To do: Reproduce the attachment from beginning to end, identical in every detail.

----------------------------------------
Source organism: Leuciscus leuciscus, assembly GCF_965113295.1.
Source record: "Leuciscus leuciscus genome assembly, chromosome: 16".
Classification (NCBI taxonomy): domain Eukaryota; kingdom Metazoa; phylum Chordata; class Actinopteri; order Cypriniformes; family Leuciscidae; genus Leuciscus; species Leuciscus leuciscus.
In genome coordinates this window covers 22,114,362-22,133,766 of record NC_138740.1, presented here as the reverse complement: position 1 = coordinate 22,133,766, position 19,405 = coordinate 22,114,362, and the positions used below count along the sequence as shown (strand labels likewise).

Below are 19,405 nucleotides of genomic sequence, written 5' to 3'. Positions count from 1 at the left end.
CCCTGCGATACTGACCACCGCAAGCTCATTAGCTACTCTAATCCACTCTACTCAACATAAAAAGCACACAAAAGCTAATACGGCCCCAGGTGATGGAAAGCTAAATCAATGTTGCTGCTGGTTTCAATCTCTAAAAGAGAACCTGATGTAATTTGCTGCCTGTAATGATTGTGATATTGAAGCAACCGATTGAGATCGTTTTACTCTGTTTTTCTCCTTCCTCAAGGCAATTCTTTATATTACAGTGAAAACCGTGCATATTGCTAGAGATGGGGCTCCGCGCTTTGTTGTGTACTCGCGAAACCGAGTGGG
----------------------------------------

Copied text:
Source organism: Leuciscus leuciscus, assembly GCF_965113295.1.
Source record: "Leuciscus leuciscus genome assembly, chromosome: 16".
Classification (NCBI taxonomy): domain Eukaryota; kingdom Metazoa; phylum Chordata; class Actinopteri; order Cypriniformes; family Leuciscidae; genus Leuciscus; species Leuciscus leuciscus.
In genome coordinates this window covers 22,114,362-22,133,766 of record NC_138740.1, presented here as the reverse complement: position 1 = coordinate 22,133,766, position 19,405 = coordinate 22,114,362, and the positions used below count along the sequence as shown (strand labels likewise).

Below are 19,405 nucleotides of genomic sequence, written 5' to 3'. Positions count from 1 at the left end.
CCCTGCGATACTGACCACCGCAAGCTCATTAGCTACTCTAATCCACTCTACTCAACATAAAAAGCACACAAAAGCTAATACGGCCCCAGGTGATGGAAAGCTAAATCAATGTTGCTGCTGGTTTCAATCTCTAAAAGAGAACCTGATGTAATTTGCTGCCTGTAATGATTGTGATATTGAAGCAACCGATTGAGATCGTTTTACTCTGTTTTTCTCCTTCCTCAAGGCAATTCTTTATATTACAGTGAAAACCGTGCATATTGCTAGAGATGGGGCTCCGCGCTTTGTTGTGTACTCGCGAAACCGAGTGGG